The Bank of Canada’s impossible job in battling inflation

Year-over-year, inflation has been on the rise since June 2020, and above the two per cent target since January 2021. Last month, it reached its highest level of the last 40 years — 8.1 per cent. Still, many experts fear that it may have not peaked yet.

And Bank of Canada Gov. Tiff Macklem seems to agree. He conceded that “we may see a few more months with inflation around eight per cent” before declining to 7.2 per cent in December, and — sounding optimistic — to three per cent by the end of 2023. He also admitted that it could take until the end of 2024 for inflation to return to the two per cent target.

Consequently, if inflation is expected to remain high until the end of the year, more interest rate hikes must definitely be on the way. Indeed, the consensus among economists is that the Bank of Canada will raise the policy rate by 75 basis points in September, thus bringing it to 3.25 per cent — its highest level since April 2008, and above the so-called “natural” or “neutral” rate that neither stimulates nor holds back the economy.

But as long as inflation does not abate, it seems safe to expect that the Bank of Canada will continue raising its target for the overnight rate in the hope of saving its credibility — even if to no avail. Therefore, nobody should be surprised if the benchmark rate is raised to around 4.5 per cent by the end of the year — a rate not seen since before the Great Recession.

To be fair, the Bank of Canada’s likely lack of success in fighting inflation is not totally its fault since the only tool it has is the rate of interest. Hence, if inflation does not subside, the only thing the bank can do is to increase the interest rate even more. That is, if the medication is not working, double the dose, says the doctor — until the medication, and not the disease, kills the patient.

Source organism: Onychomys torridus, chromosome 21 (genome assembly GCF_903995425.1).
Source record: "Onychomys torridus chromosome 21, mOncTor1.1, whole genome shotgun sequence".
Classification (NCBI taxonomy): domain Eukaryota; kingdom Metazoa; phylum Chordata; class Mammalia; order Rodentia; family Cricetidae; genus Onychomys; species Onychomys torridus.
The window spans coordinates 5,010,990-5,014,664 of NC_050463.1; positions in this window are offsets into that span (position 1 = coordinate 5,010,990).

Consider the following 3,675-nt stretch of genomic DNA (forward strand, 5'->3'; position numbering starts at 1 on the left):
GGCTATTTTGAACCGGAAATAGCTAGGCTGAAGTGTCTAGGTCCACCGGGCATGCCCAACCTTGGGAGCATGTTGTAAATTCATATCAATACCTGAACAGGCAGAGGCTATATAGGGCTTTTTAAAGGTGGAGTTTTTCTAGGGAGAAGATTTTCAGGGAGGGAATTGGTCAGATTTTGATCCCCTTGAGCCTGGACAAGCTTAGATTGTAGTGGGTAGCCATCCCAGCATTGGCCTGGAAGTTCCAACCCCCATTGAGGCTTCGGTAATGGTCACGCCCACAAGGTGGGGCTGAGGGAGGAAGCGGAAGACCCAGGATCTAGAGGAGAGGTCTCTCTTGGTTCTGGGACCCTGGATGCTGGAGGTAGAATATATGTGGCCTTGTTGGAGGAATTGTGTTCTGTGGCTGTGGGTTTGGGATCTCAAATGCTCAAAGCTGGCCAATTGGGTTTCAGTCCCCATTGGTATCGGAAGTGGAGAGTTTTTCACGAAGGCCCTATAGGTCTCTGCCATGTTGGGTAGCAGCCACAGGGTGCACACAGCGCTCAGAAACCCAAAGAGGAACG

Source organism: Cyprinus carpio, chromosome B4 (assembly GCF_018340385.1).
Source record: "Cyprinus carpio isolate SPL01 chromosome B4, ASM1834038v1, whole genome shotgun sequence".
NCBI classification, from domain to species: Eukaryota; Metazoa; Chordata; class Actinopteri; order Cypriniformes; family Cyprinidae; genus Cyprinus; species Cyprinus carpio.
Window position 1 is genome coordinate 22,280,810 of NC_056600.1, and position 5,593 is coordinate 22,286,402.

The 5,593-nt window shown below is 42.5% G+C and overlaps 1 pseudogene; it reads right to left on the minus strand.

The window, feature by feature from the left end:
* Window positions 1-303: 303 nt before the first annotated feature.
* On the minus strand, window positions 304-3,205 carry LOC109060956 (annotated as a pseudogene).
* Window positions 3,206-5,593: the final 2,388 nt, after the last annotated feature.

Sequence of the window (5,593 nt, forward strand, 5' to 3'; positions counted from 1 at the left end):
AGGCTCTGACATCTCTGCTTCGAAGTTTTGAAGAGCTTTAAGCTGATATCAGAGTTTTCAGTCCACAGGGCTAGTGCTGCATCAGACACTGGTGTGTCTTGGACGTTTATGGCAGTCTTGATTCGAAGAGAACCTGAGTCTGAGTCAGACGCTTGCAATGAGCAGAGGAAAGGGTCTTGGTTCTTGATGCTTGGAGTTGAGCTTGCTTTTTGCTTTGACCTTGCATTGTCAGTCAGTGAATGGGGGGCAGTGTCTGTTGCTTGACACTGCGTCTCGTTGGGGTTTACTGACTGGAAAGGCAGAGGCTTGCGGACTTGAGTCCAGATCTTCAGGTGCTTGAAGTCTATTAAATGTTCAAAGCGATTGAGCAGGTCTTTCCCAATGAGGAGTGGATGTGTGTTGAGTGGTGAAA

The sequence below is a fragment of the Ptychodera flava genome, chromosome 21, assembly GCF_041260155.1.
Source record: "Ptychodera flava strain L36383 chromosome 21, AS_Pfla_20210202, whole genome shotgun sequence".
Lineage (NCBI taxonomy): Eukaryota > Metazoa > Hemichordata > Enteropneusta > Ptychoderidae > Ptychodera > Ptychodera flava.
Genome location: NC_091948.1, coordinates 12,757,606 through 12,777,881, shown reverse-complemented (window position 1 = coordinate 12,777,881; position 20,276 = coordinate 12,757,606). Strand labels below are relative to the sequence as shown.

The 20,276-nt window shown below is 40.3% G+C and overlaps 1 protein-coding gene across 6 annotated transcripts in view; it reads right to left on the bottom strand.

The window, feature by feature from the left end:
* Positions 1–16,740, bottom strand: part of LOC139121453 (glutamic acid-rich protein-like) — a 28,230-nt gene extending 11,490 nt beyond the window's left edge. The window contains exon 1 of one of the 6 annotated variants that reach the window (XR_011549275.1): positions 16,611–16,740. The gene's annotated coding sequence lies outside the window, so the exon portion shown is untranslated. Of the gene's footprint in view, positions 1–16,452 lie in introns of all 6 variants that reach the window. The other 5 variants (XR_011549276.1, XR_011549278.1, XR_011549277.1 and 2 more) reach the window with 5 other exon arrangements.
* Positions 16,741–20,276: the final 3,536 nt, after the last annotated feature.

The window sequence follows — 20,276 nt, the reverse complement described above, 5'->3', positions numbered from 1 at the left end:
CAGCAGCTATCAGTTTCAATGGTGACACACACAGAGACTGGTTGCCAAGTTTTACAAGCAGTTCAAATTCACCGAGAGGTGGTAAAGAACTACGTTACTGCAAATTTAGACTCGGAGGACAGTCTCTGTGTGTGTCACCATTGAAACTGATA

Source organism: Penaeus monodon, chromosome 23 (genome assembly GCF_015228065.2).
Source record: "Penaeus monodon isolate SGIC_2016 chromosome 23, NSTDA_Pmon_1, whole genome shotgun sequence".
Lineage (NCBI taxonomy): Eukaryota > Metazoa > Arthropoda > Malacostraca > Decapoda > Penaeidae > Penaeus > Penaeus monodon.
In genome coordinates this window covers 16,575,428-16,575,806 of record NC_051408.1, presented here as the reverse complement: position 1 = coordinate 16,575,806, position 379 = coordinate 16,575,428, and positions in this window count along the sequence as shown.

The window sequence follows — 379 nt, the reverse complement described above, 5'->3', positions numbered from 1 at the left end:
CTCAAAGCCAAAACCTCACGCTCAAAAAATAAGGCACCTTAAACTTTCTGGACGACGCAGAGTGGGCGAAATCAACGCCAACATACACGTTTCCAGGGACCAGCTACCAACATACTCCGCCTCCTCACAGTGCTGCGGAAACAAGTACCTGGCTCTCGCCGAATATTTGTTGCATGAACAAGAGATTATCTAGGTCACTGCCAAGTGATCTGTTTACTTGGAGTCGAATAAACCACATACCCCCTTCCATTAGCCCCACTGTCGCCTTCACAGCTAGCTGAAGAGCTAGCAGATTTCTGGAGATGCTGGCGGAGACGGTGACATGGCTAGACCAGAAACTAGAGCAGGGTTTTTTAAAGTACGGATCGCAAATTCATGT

We must understand that today’s inflation is not driven by excess demand. Therefore, today’s inflation is not a job for the Bank of Canada — it’s a job for the government. But the government seems reluctant to take responsibility and deal with the domestic source of today’s inflation — more precisely, with corporate greed. Rather, the government prefers to hide and save face, while throwing the Bank of Canada under the bus.

In any case, while tight monetary policy might be ineffective in curbing today’s inflation, it will achieve an objective even more important to those the government might be ultimately representing. As I argued in a previous article, the underlying objective of interest rate hikes is to increase unemployment to prevent workers from demanding a wage hike similar to the price-increase that already took place. That is, the bank tries to cut short a wage-price spiral, which Macklem suggests is prompted by workers’ wage demands. “Employers can’t find enough workers and they’re increasing wages to attract and retain staff,” he said. “With households spending robustly, businesses are passing on higher input and labour costs by raising prices.”

Well, Macklem should know better than to blame workers for the rise in inflation. Workers are not demanding higher wages to increase their share in the value created with their labour. Rather, they are demanding higher wages to restore their purchasing power to the level they had before the increase in prices — a price-increase for which they are not responsible.